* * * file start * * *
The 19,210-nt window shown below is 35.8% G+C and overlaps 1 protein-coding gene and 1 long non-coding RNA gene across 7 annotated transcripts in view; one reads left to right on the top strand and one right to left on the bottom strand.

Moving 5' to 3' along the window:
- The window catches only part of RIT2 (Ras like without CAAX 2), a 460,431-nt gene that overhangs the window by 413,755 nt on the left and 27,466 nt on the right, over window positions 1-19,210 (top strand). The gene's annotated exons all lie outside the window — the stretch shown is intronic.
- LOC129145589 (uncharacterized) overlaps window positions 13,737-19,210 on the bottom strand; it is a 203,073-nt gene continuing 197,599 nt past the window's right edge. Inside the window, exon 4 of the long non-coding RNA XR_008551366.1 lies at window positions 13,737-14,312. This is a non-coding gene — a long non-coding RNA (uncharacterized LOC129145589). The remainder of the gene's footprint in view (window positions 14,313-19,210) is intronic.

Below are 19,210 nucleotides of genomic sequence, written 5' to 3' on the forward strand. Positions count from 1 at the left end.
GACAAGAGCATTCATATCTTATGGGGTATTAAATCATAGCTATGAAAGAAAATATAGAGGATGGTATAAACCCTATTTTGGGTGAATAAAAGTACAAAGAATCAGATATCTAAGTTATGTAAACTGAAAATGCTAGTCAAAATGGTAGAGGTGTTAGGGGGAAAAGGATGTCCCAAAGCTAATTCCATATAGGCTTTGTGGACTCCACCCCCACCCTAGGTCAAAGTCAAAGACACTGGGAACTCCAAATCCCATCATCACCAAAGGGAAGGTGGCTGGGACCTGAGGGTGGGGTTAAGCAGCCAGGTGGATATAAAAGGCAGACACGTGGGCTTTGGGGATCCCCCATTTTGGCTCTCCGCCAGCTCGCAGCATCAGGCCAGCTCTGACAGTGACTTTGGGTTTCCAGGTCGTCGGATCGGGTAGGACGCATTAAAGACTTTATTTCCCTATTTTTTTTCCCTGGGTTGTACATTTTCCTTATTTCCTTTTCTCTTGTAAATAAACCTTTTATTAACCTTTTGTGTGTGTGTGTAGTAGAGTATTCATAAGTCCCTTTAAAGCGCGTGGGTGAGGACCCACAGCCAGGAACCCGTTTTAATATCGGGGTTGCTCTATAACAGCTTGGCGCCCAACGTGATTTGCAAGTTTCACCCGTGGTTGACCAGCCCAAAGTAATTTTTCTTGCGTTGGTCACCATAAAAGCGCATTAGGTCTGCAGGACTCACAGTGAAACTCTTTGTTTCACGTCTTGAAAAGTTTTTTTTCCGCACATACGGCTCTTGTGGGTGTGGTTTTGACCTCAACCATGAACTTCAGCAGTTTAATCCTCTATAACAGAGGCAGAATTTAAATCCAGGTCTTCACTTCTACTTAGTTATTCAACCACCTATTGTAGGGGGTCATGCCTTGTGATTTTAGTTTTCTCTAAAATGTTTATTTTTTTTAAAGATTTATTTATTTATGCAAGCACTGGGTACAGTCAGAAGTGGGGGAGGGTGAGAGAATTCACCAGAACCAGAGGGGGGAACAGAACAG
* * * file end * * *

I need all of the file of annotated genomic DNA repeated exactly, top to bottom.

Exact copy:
The 19,210-nt window shown below is 35.8% G+C and overlaps 1 protein-coding gene and 1 long non-coding RNA gene across 7 annotated transcripts in view; one reads left to right on the top strand and one right to left on the bottom strand.

Moving 5' to 3' along the window:
- The window catches only part of RIT2 (Ras like without CAAX 2), a 460,431-nt gene that overhangs the window by 413,755 nt on the left and 27,466 nt on the right, over window positions 1-19,210 (top strand). The gene's annotated exons all lie outside the window — the stretch shown is intronic.
- LOC129145589 (uncharacterized) overlaps window positions 13,737-19,210 on the bottom strand; it is a 203,073-nt gene continuing 197,599 nt past the window's right edge. Inside the window, exon 4 of the long non-coding RNA XR_008551366.1 lies at window positions 13,737-14,312. This is a non-coding gene — a long non-coding RNA (uncharacterized LOC129145589). The remainder of the gene's footprint in view (window positions 14,313-19,210) is intronic.

Below are 19,210 nucleotides of genomic sequence, written 5' to 3' on the forward strand. Positions count from 1 at the left end.
GACAAGAGCATTCATATCTTATGGGGTATTAAATCATAGCTATGAAAGAAAATATAGAGGATGGTATAAACCCTATTTTGGGTGAATAAAAGTACAAAGAATCAGATATCTAAGTTATGTAAACTGAAAATGCTAGTCAAAATGGTAGAGGTGTTAGGGGGAAAAGGATGTCCCAAAGCTAATTCCATATAGGCTTTGTGGACTCCACCCCCACCCTAGGTCAAAGTCAAAGACACTGGGAACTCCAAATCCCATCATCACCAAAGGGAAGGTGGCTGGGACCTGAGGGTGGGGTTAAGCAGCCAGGTGGATATAAAAGGCAGACACGTGGGCTTTGGGGATCCCCCATTTTGGCTCTCCGCCAGCTCGCAGCATCAGGCCAGCTCTGACAGTGACTTTGGGTTTCCAGGTCGTCGGATCGGGTAGGACGCATTAAAGACTTTATTTCCCTATTTTTTTTCCCTGGGTTGTACATTTTCCTTATTTCCTTTTCTCTTGTAAATAAACCTTTTATTAACCTTTTGTGTGTGTGTGTAGTAGAGTATTCATAAGTCCCTTTAAAGCGCGTGGGTGAGGACCCACAGCCAGGAACCCGTTTTAATATCGGGGTTGCTCTATAACAGCTTGGCGCCCAACGTGATTTGCAAGTTTCACCCGTGGTTGACCAGCCCAAAGTAATTTTTCTTGCGTTGGTCACCATAAAAGCGCATTAGGTCTGCAGGACTCACAGTGAAACTCTTTGTTTCACGTCTTGAAAAGTTTTTTTTCCGCACATACGGCTCTTGTGGGTGTGGTTTTGACCTCAACCATGAACTTCAGCAGTTTAATCCTCTATAACAGAGGCAGAATTTAAATCCAGGTCTTCACTTCTACTTAGTTATTCAACCACCTATTGTAGGGGGTCATGCCTTGTGATTTTAGTTTTCTCTAAAATGTTTATTTTTTTTAAAGATTTATTTATTTATGCAAGCACTGGGTACAGTCAGAAGTGGGGGAGGGTGAGAGAATTCACCAGAACCAGAGGGGGGAACAGAACAG